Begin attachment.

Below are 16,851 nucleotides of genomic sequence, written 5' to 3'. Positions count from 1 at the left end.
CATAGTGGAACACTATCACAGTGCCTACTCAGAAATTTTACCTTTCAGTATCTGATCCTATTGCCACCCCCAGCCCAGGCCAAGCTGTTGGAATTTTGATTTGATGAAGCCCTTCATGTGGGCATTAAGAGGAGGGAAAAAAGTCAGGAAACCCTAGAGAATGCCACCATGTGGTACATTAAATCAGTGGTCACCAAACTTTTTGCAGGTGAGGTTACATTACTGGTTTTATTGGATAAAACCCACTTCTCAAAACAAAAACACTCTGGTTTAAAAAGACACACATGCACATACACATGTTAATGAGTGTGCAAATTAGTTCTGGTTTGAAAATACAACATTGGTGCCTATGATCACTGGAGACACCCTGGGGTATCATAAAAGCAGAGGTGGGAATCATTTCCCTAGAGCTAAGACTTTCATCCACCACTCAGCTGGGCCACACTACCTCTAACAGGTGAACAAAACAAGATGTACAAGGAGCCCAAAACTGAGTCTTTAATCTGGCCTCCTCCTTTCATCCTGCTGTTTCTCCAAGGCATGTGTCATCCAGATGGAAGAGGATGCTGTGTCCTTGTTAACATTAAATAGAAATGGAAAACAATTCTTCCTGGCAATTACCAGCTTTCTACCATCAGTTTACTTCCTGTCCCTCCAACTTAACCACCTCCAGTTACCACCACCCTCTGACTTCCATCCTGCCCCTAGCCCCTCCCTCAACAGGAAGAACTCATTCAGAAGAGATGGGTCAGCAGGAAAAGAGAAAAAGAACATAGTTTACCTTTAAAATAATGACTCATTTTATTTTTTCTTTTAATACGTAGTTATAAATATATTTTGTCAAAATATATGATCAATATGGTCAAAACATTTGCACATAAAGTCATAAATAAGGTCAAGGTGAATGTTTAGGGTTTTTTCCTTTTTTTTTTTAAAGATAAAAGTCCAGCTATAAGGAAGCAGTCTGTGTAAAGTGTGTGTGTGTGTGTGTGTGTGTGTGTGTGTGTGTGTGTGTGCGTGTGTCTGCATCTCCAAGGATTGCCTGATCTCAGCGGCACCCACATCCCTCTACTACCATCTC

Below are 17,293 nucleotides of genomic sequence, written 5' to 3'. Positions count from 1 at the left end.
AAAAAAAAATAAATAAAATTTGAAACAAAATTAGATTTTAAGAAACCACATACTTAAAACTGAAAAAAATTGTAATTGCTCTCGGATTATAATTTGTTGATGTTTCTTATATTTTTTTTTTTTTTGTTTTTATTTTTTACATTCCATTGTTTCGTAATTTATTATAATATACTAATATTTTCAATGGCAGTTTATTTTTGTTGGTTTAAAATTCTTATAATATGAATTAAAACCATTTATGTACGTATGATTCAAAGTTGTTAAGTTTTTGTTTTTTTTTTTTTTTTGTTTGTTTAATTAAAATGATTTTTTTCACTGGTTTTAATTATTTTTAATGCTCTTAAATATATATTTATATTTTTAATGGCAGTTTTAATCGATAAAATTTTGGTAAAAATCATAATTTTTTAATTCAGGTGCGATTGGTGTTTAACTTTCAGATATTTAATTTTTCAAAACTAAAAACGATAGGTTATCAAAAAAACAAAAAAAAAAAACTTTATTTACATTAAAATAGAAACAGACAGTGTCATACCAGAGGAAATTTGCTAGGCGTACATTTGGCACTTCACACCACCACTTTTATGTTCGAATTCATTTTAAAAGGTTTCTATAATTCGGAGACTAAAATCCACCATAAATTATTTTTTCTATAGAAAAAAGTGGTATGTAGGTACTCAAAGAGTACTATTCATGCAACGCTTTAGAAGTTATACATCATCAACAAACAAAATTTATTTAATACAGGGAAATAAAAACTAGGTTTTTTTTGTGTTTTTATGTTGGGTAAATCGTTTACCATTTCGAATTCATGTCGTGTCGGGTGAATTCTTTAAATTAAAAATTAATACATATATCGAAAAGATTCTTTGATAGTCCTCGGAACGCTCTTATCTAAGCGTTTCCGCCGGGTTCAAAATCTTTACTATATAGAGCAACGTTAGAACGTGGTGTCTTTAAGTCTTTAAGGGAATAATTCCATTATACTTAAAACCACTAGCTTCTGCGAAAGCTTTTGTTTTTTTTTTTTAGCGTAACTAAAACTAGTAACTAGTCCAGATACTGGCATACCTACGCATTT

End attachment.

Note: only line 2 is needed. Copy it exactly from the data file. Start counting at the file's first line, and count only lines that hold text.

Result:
CATAGTGGAACACTATCACAGTGCCTACTCAGAAATTTTACCTTTCAGTATCTGATCCTATTGCCACCCCCAGCCCAGGCCAAGCTGTTGGAATTTTGATTTGATGAAGCCCTTCATGTGGGCATTAAGAGGAGGGAAAAAAGTCAGGAAACCCTAGAGAATGCCACCATGTGGTACATTAAATCAGTGGTCACCAAACTTTTTGCAGGTGAGGTTACATTACTGGTTTTATTGGATAAAACCCACTTCTCAAAACAAAAACACTCTGGTTTAAAAAGACACACATGCACATACACATGTTAATGAGTGTGCAAATTAGTTCTGGTTTGAAAATACAACATTGGTGCCTATGATCACTGGAGACACCCTGGGGTATCATAAAAGCAGAGGTGGGAATCATTTCCCTAGAGCTAAGACTTTCATCCACCACTCAGCTGGGCCACACTACCTCTAACAGGTGAACAAAACAAGATGTACAAGGAGCCCAAAACTGAGTCTTTAATCTGGCCTCCTCCTTTCATCCTGCTGTTTCTCCAAGGCATGTGTCATCCAGATGGAAGAGGATGCTGTGTCCTTGTTAACATTAAATAGAAATGGAAAACAATTCTTCCTGGCAATTACCAGCTTTCTACCATCAGTTTACTTCCTGTCCCTCCAACTTAACCACCTCCAGTTACCACCACCCTCTGACTTCCATCCTGCCCCTAGCCCCTCCCTCAACAGGAAGAACTCATTCAGAAGAGATGGGTCAGCAGGAAAAGAGAAAAAGAACATAGTTTACCTTTAAAATAATGACTCATTTTATTTTTTCTTTTAATACGTAGTTATAAATATATTTTGTCAAAATATATGATCAATATGGTCAAAACATTTGCACATAAAGTCATAAATAAGGTCAAGGTGAATGTTTAGGGTTTTTTCCTTTTTTTTTTTAAAGATAAAAGTCCAGCTATAAGGAAGCAGTCTGTGTAAAGTGTGTGTGTGTGTGTGTGTGTGTGTGTGTGTGTGTGTGTGTGCGTGTGTCTGCATCTCCAAGGATTGCCTGATCTCAGCGGCACCCACATCCCTCTACTACCATCTC